This seems like a no-brainer, but many people fail to do this. Once a bill becomes 30 days late in payment, your credit history takes a hit, and the credit score begins to plummet. So, one of the best things you can do for your score is to pay your bills on time or at least before they are 30 days past due. This action is included under the largest category for determining your score: “payment history.” Also, if you are struggling with paying credit card payments on time, then you may want to consider calling your creditor to ask for a hardship program or you may want to find a licensed credit counseling service in your area to assist you with your debts. You can find such a service through this link.

#2 Diversify your debt.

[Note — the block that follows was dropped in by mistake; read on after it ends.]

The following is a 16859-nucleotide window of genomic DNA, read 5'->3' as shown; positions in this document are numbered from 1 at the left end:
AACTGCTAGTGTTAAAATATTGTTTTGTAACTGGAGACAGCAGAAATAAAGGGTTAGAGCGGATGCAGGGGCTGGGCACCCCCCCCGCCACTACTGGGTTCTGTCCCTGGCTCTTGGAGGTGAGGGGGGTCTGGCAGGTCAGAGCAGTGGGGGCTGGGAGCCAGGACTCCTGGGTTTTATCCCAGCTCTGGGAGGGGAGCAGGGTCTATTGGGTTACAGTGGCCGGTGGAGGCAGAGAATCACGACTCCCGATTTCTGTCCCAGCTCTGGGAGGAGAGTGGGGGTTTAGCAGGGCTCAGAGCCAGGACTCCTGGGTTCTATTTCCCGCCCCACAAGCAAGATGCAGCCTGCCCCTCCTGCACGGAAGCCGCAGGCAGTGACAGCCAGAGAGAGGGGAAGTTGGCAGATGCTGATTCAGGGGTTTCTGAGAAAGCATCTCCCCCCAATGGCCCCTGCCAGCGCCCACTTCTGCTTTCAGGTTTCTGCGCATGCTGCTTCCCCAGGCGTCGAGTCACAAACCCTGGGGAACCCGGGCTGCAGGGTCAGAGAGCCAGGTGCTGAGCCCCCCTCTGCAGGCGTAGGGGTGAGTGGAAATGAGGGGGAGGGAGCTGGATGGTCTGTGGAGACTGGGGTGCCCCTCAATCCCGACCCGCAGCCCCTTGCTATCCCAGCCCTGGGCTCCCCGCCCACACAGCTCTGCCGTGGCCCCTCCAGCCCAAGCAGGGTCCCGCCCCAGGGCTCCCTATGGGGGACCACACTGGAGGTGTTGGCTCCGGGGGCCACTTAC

The second action you want to take to improve your credit score is to spread your debt out. You have heard people say, “do not put all your eggs in one basket,” right? This statement holds true for banks, investments and debt. You do not want all of your debt on one credit card, where your credit limit is maxed out. It is far better to spread the debt out and use only half the credit limit on each card. Here is an example: say you have two cards and both cards have a $4,000 limit. You have one card completely maxed out at $4,000. The other card has a zero balance. It would be far better for your score if you transfer $2,000 from the maxed out card to the other card that has no debt on it. This way, you are only using half of the credit line on each card which makes you look like less of a credit risk. This factor is included in the category of “amounts owed” and makes up 30 percent of your credit score.